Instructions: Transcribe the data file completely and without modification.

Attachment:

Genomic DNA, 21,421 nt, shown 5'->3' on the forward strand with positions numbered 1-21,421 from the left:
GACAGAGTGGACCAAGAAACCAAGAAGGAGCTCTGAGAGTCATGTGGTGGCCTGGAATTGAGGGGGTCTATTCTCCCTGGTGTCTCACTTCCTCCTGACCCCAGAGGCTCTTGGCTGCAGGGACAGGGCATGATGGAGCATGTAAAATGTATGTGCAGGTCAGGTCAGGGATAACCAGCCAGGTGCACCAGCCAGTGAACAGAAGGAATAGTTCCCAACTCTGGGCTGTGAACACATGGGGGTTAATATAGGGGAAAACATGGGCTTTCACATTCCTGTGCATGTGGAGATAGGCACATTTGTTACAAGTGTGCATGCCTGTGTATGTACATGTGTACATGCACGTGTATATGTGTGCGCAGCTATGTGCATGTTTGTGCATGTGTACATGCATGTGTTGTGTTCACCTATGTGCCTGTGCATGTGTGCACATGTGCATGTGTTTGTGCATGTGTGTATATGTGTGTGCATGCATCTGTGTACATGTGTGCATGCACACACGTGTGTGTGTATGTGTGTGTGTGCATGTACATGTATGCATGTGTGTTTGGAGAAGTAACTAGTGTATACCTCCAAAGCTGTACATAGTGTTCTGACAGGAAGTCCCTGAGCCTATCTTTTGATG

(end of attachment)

Genomic DNA, 21,421 nt, shown 5'->3' on the forward strand with positions numbered 1-21,421 from the left:
GACAGAGTGGACCAAGAAACCAAGAAGGAGCTCTGAGAGTCATGTGGTGGCCTGGAATTGAGGGGGTCTATTCTCCCTGGTGTCTCACTTCCTCCTGACCCCAGAGGCTCTTGGCTGCAGGGACAGGGCATGATGGAGCATGTAAAATGTATGTGCAGGTCAGGTCAGGGATAACCAGCCAGGTGCACCAGCCAGTGAACAGAAGGAATAGTTCCCAACTCTGGGCTGTGAACACATGGGGGTTAATATAGGGGAAAACATGGGCTTTCACATTCCTGTGCATGTGGAGATAGGCACATTTGTTACAAGTGTGCATGCCTGTGTATGTACATGTGTACATGCACGTGTATATGTGTGCGCAGCTATGTGCATGTTTGTGCATGTGTACATGCATGTGTTGTGTTCACCTATGTGCCTGTGCATGTGTGCACATGTGCATGTGTTTGTGCATGTGTGTATATGTGTGTGCATGCATCTGTGTACATGTGTGCATGCACACACGTGTGTGTGTATGTGTGTGTGTGCATGTACATGTATGCATGTGTGTTTGGAGAAGTAACTAGTGTATACCTCCAAAGCTGTACATAGTGTTCTGACAGGAAGTCCCTGAGCCTATCTTTTGATG